Twitter IPO details raise questions over financials, bots

With the release of financial details from Twitter ahead of its initial public offering, analysts are raising some red flags about the long-term potential of the social media platform.

Company that never made a profit hopes to build itself on mobile ad revenue

Jeannie Lee looks at the questions surrounding the company's stock market listing 3:47

With the release of financial details from Twitter ahead of its IPO, analysts are raising some red flags about the long-term potential of the social media platform.

Among the concerns are the company's ability to raise revenues through mobile advertising and the number of Twitter users that are actually bots, which generate automated tweets and spam that don't always represent real users. The company's disappointing revenue figures are also a concern.

Twitter announced yesterday that it plans to raise $1 billion US through its initial public offering, though the timing and share price details are not yet finalized.

Its prospectus reported that the company's revenue almost tripled to $316.9 million in 2012. In the first half of 2013, it posted revenue of $253.6 million but had a loss of $69.3 million.

The company has an accumulated deficit of $418.6 million, a shortfall that is larger than its revenue last year of $316 million. It has never made a profit and predicted there might be further losses ahead.

The inevitable comparisons are being made to Facebook, which had $1.1 billion in annual revenue when it listed and a profit of $302 million.

Losses a 'non-issue'

The losses are "a non-issue," said Brian Wieser, analyst at Pivotal Research Group. "It would have been a surprise if they had a profit."

Looking forward, Twitter plans to be heavily reliant on advertising revenue, with 87 per cent of its income to come from ads in in 2013 alone.

But Twitter gets the most use on cellphones, and ad revenue on mobile is actually circumscribed as the cost of such ads is cheaper than advertising that is viewed on personal computers and subject to the whims of a competitive marketplace.

The price of Twitter ads has actually fallen over the past five quarters, part of a strategy to attract more advertisers, especially small- and medium-sized businesses and international clients, it said.

Risks over ad revenue

In its prospectus, the company acknowledged the uncertainty of the online advertising market.

"Advertisers will not continue to do business with us, or they will reduce the prices they are willing to pay to advertise with us, if we do not deliver ads in an effective manner, or if they do not believe that their investment in advertising with us will generate a competitive return relative to alternatives, including online, mobile," it said.

But the conventional wisdom is that mobile markets are only going to grow, and that looks good on Twitter.

New York-based analyst Tom Forte believes that Twitter has great potential for growth, in part because it's fortunes are linked to the mobile ad market.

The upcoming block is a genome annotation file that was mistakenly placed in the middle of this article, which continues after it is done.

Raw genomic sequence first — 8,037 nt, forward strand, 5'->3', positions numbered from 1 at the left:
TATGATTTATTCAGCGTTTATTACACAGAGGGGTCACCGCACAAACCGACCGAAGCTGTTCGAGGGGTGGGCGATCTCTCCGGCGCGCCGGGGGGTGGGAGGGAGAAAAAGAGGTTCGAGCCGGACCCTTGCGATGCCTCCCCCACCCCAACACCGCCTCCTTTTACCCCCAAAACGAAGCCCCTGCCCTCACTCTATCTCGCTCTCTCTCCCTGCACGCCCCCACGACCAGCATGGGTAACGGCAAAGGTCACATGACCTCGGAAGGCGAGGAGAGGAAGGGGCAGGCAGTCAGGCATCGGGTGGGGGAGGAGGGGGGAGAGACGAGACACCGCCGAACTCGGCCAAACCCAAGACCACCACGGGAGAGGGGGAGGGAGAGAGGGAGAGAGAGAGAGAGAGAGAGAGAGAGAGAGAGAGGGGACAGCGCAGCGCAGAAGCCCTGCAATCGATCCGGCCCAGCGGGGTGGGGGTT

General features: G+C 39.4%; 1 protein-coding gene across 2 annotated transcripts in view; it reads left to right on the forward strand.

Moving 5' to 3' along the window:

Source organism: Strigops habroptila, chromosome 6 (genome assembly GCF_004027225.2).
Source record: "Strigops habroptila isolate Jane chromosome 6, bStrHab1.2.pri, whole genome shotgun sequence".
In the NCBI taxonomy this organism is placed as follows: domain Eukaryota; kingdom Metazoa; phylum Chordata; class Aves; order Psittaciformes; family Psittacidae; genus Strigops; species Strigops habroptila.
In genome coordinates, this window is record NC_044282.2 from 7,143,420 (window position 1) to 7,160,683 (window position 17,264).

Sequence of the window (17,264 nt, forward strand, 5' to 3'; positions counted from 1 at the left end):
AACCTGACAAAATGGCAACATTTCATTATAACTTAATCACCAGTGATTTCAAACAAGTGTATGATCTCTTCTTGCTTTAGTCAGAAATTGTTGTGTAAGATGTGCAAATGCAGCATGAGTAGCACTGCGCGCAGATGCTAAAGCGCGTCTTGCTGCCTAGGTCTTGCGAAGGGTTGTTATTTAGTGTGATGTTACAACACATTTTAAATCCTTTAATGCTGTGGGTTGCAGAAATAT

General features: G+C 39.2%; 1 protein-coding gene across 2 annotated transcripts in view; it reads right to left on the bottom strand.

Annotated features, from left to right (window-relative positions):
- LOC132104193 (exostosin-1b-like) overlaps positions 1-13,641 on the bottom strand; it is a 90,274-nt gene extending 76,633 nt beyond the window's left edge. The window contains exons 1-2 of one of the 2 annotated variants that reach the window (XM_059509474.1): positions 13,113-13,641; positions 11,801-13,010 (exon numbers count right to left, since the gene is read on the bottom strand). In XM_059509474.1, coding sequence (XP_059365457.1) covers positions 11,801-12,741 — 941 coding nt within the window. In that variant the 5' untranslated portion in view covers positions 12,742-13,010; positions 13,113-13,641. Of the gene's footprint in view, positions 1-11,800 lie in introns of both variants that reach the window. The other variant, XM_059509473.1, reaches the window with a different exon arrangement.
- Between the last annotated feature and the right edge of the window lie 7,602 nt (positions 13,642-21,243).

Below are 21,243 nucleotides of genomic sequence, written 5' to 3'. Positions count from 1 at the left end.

"I think Twitter is much better suited to succeed than Facebook was, because Facebook went public and the advertising market has been validated by Facebook’s success," he told CBC News. "They’re definitely benefiting from the success that Facebook has had there."

There are numerous questions about false Twitter accounts. Twitter claims to have 215 million users worldwide, but numerous admissions from celebrities and others that they buy Twitter followers cast doubt on that figure.

Close followers of the technology note the rapid re-tweeting of some types of tweets, which might be the work of automated systems or of robotic spammers. 

Concern over spam accounts

In the IPO documents made public Thursday, Twitter estimated that "false or spam accounts" make up less than five per cent of its traffic but admitted that automated accounts that send tweets regularly are considered active users.

Forte believes these phantom users could mean a lower stock price for Twitter, but he sees plenty of potential for growth from a platform that has such a low number of users.

Twitter also said it expects capital expenditures of $225 million to $275 million this year as it attempts an ambitious global expansion.

Gartner analyst Brian Blau said the company's expenditures "seemed to be a little bit higher than what I had imagined," but he said it wasn't "totally out of whack" for a growing company.  

Still, investors are always keen to get in on the ground floor of a tech titan, and an attractive stock price might draw interest.

Although Facebook started the game with better financials, it took more than a year to rise above its original stock price of $38 US.

After releasing the prospectus, Twitter can start wooing investors as early as Oct. 24 or listing as early as the second week of November. It has chosen the ticker symbol TWTR.


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